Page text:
3. The other defendants did not dispute the plaintiff's method of calculation. The decree has been made against them on that basis and they have not appealed. If the present appeal succeeds there will be an inconsistent decree. There is, therefore, no question that they were proper parties to the appeal and, if an application had been made by the appellant to make them respondents in the lower appellate Court, it would have been bound to succeed. As however, no such application was made, it is now necessary to consider whether they I were necessary parties or, if they were not, whether the appellant should be given an opportunity to have them made parties. In imy judgment they were necessary parties. The learned Subordinate Judge overruled the appellant's contention on the ground that in a suit for contribution the decree has to be executed against each defendant or set of defendants separately. Hence the decree against the other defendants will not be affected by any modification made on appeal in the decree against defendant 1. This is precisely the reason why they are necessary parties. The point of view taken by the learned Subordinate Judge ignores the real substance of the matter. In the lower appellate Court defendant 1 as appellant should be regarded as though he were a plaintiff in Order to see whether he can obtain the relief claimed in the absence of the other defendants. On this point of view, it is necessary to examine the plaintiff's case made in the plaint. I have already set out the alternative reliefs which he prayed for. As he was satisfied with the decree made by the Munsif there was no reason why he should have appealed or filed a cross-objeetion against defendant 1. As soon however as defendant l appeals, it may become necessary for the plaintiff to press his alternative case in para (Ga) against the other defendants.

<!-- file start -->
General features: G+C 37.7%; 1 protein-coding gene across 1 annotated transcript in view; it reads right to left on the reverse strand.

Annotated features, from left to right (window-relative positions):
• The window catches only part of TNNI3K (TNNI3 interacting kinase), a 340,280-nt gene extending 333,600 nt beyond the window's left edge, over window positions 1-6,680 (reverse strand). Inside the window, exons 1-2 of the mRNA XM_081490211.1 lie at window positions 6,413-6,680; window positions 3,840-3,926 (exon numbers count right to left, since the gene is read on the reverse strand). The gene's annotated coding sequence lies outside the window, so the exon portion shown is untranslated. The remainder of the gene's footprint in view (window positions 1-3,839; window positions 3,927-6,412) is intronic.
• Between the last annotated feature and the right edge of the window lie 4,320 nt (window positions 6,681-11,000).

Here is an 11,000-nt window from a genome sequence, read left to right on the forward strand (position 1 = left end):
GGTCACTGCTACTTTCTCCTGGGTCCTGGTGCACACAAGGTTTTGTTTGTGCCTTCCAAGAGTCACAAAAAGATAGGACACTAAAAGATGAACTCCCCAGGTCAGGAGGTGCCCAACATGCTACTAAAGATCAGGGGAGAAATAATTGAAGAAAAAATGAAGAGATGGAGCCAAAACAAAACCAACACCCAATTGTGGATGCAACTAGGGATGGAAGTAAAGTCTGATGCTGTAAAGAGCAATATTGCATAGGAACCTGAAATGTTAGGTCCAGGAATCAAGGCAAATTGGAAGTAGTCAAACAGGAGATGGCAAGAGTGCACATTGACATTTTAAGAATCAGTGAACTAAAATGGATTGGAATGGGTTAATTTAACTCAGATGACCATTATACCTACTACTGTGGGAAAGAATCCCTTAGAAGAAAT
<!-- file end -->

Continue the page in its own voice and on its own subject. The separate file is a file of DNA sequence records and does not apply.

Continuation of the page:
4. Although the view generally taken in this Court is that a cross-objection can usually be taken only against an appellant, it has been recognised that in certain cases such an objection may be taken against a co-respondent. One of the exceptions is when the appeal raises a question which cannot be properly disposed of in the absence of the co-respondents. The present case is exactly of that nature. If the appeal succeeds, the basis of the calculation on which the decree against the other defendants has been passed ought to be altered. This can only be done by filing a cross, objection: but unless the other defendants are brought on the record the plaintiff is not in a position to press it. Then in the second place, if an inconsistent decree is allowed to be passed difficulties will certainly arise in the future; for example, if defendant 10 makes a deposit and then sues the plaintiff and the other defendants for contribution, apart from anything else, difficult questions of res judicata will arise. I am, therefore, of opinion that defendant 1 cannot get any relief in the lower appellate Court in the absence of the other defendants. The Order of the lower appellate Court must, therefore, be set aside and that of the Munsif restored. Defendant 1 will pay the costs of the plaintiff in the lower appellate Court and in this Court-hearing-fee two gold mohurs. The question of the basis on which the contribution is to be calculated will be left open. No Order is necessary on the rule.